I have never been a person who backed away from my age. Ask me my age, and I will tell you. I figure the older I get, the more experience I have and, hopefully, the more wisdom I have to share. I believe life is getting better the older I get. Sure, I have some pain from arthritis, and I have to do things in a different way than I did when I was younger. But I also appreciate life more than I did when I was younger. I take time to actually look at the sunrises and the sunsets. Hugs and “I love you” are treasured and given a deeper value. Dessert is savored.

You know, being older isn’t so bad when you consider how much we appreciate the common, everyday events of life that we used to take for granted. I see what surrounds me now, I hear the music, and I like the touch of a hand in mine. Why did I wait until I was older to appreciate these things so much? To tell you the truth, I don’t want to be younger if it means giving up the value I now see in the people, places and things of life.

I am looking forward to 2017. I have no idea what I am going to learn or experience, but God has life lined up for me and I am going to step forward to embrace it. How about you? Are you ready for the challenges and the treasures of a new year?

Luke 5:39 – “And no one after drinking old wine wants the new, for they say, ‘The old is better.’”

Prayer: “LORD, help me to appreciate all the special gifts you have bestowed upon me. May I no longer take for granted each day I wake up, the conversations I have with others, and the relationships which deepen my life. May I awaken each day singing your praises and loving your people. Help me to see the value you continue to place in me. Amen.”

Art is Ageless® call for entries

Basic RGB Residents and friends of Presbyterian Manors of Mid-America’s Art is Ageless program are proving that art, in any form, is an ageless ambition, whether you picked up a brush for the first time before reaching 20 or completed your first drawing after turning 80.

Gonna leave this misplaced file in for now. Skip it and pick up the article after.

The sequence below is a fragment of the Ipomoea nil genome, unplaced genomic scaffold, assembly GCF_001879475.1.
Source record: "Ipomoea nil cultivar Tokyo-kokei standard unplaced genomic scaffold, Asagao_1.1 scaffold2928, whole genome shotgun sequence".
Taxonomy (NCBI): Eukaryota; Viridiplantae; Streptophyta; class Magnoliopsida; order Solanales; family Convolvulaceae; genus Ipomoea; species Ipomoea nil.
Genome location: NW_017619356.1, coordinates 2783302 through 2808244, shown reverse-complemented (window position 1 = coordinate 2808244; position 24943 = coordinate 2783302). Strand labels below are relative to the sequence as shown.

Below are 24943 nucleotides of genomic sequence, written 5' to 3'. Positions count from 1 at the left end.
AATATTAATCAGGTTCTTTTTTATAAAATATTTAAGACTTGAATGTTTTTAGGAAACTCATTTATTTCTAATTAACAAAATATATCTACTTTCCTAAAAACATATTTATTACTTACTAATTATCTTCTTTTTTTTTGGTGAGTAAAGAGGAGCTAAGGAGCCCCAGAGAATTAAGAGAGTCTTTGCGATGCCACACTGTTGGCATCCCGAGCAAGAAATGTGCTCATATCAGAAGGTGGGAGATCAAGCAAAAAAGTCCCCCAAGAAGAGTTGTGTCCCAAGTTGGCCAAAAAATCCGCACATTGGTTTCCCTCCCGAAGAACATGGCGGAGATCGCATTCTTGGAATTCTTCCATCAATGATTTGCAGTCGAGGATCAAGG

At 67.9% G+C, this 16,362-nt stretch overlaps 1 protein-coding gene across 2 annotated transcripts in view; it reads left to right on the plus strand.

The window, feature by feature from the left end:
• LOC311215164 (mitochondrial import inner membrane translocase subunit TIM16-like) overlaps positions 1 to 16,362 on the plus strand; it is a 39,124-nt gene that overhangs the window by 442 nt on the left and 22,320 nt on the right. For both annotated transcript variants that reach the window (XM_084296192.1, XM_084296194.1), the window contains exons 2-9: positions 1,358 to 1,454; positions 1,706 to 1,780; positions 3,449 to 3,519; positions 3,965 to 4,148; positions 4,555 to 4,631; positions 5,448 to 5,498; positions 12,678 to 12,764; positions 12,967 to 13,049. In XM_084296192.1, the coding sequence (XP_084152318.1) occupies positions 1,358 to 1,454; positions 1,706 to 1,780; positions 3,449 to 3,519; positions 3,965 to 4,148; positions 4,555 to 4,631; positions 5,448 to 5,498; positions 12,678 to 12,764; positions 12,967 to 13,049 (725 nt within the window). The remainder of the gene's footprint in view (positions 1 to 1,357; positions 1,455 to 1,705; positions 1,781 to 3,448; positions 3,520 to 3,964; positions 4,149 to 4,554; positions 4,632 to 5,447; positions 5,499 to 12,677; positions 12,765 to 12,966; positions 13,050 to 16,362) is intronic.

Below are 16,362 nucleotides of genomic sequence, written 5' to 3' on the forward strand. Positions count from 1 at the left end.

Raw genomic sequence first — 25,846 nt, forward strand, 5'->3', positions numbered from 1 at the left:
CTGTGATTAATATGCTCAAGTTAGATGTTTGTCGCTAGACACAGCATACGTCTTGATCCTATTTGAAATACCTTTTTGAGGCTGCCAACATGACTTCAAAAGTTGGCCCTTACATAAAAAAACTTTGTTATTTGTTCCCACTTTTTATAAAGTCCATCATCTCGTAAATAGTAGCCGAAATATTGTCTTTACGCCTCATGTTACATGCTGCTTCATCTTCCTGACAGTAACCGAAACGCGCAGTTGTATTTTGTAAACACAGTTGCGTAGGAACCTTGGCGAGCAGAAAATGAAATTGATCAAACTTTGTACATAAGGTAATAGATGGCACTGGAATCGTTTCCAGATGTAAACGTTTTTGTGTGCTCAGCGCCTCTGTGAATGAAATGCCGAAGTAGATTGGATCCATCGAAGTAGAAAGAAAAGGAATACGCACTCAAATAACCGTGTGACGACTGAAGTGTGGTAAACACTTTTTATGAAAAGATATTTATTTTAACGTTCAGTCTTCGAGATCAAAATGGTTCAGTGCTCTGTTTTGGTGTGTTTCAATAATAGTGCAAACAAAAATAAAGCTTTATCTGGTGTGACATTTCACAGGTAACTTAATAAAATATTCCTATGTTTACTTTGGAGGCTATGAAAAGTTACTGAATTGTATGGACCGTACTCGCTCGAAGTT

Parsons Presbyterian Manor is accepting entries for its Art is Ageless competition until March 3. Entries will be on display March 13-16. People can vote for People’s Choice award beginning on March 13 and ending at 4:30 p.m. on March 16. The display will close for viewing between 4:30-5:30 to assign ribbons to the winning pieces. The reception will begin at 6 p.m.

We will also have writing pieces on exhibit from Parsons Middle School students (Hope Smith’s sixth-grade English class) and Garfield Elementary students (Sami Pontious’ third-grade class). Both classes will be describing self-portraits, i.e. “colorful selfies,” created by students in the Labette Community College Watercolor course, instructed by Joan Allen.

Parsons High School honors veterans in big way

shutterstock_250524325According to the Department of Veterans Affairs, an estimated 640 World War II veterans die each day. Many leave this earth without the opportunity to see the WWII memorial in Washington, D.C., and students at Parsons High School are determined to make a difference. They’re raising funds to take local veterans on an Honor Flight, an outreach program of the national non-profit whose mission is to “transport America’s Veterans to Washington, D.C., to visit those memorials dedicated to honor the service and sacrifices of themselves and their friends.”